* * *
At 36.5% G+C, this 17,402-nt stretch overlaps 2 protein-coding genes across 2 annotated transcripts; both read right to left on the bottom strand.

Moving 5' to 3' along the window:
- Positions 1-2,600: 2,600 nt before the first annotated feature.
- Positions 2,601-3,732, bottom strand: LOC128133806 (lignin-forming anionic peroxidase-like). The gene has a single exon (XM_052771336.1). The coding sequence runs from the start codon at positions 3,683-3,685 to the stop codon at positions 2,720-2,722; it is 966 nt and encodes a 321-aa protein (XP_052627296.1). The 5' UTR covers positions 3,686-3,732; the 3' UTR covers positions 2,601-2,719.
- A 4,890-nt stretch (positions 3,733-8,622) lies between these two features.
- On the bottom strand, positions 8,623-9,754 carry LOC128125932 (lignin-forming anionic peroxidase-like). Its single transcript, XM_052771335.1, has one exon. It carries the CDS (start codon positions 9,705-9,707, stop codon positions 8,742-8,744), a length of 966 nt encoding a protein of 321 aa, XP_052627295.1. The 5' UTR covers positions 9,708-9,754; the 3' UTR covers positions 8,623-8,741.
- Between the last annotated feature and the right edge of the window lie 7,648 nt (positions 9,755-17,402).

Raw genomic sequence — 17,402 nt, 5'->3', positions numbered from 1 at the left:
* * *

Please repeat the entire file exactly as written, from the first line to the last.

At 36.5% G+C, this 17,402-nt stretch overlaps 2 protein-coding genes across 2 annotated transcripts; both read right to left on the bottom strand.

Moving 5' to 3' along the window:
- Positions 1-2,600: 2,600 nt before the first annotated feature.
- Positions 2,601-3,732, bottom strand: LOC128133806 (lignin-forming anionic peroxidase-like). The gene has a single exon (XM_052771336.1). The coding sequence runs from the start codon at positions 3,683-3,685 to the stop codon at positions 2,720-2,722; it is 966 nt and encodes a 321-aa protein (XP_052627296.1). The 5' UTR covers positions 3,686-3,732; the 3' UTR covers positions 2,601-2,719.
- A 4,890-nt stretch (positions 3,733-8,622) lies between these two features.
- On the bottom strand, positions 8,623-9,754 carry LOC128125932 (lignin-forming anionic peroxidase-like). Its single transcript, XM_052771335.1, has one exon. It carries the CDS (start codon positions 9,705-9,707, stop codon positions 8,742-8,744), a length of 966 nt encoding a protein of 321 aa, XP_052627295.1. The 5' UTR covers positions 9,708-9,754; the 3' UTR covers positions 8,623-8,741.
- Between the last annotated feature and the right edge of the window lie 7,648 nt (positions 9,755-17,402).

Raw genomic sequence — 17,402 nt, 5'->3', positions numbered from 1 at the left: